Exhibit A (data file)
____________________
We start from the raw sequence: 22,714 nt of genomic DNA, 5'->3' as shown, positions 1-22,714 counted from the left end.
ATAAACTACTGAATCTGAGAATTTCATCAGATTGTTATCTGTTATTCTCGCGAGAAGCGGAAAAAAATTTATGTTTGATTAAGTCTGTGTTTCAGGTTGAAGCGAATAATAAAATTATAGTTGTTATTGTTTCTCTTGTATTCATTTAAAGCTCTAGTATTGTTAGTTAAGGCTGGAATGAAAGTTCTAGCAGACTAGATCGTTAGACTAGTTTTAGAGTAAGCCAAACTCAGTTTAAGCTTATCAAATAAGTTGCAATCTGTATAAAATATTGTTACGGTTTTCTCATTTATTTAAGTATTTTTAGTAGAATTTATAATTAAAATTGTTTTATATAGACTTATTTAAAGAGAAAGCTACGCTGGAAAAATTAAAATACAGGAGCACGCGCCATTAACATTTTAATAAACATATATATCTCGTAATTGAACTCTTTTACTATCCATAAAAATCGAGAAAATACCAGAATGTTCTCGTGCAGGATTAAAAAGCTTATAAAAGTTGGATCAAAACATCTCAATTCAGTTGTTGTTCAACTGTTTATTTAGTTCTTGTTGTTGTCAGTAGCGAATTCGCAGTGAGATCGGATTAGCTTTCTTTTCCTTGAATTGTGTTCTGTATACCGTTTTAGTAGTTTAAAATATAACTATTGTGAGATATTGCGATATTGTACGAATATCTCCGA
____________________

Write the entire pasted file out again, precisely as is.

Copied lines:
We start from the raw sequence: 22,714 nt of genomic DNA, 5'->3' as shown, positions 1-22,714 counted from the left end.
ATAAACTACTGAATCTGAGAATTTCATCAGATTGTTATCTGTTATTCTCGCGAGAAGCGGAAAAAAATTTATGTTTGATTAAGTCTGTGTTTCAGGTTGAAGCGAATAATAAAATTATAGTTGTTATTGTTTCTCTTGTATTCATTTAAAGCTCTAGTATTGTTAGTTAAGGCTGGAATGAAAGTTCTAGCAGACTAGATCGTTAGACTAGTTTTAGAGTAAGCCAAACTCAGTTTAAGCTTATCAAATAAGTTGCAATCTGTATAAAATATTGTTACGGTTTTCTCATTTATTTAAGTATTTTTAGTAGAATTTATAATTAAAATTGTTTTATATAGACTTATTTAAAGAGAAAGCTACGCTGGAAAAATTAAAATACAGGAGCACGCGCCATTAACATTTTAATAAACATATATATCTCGTAATTGAACTCTTTTACTATCCATAAAAATCGAGAAAATACCAGAATGTTCTCGTGCAGGATTAAAAAGCTTATAAAAGTTGGATCAAAACATCTCAATTCAGTTGTTGTTCAACTGTTTATTTAGTTCTTGTTGTTGTCAGTAGCGAATTCGCAGTGAGATCGGATTAGCTTTCTTTTCCTTGAATTGTGTTCTGTATACCGTTTTAGTAGTTTAAAATATAACTATTGTGAGATATTGCGATATTGTACGAATATCTCCGA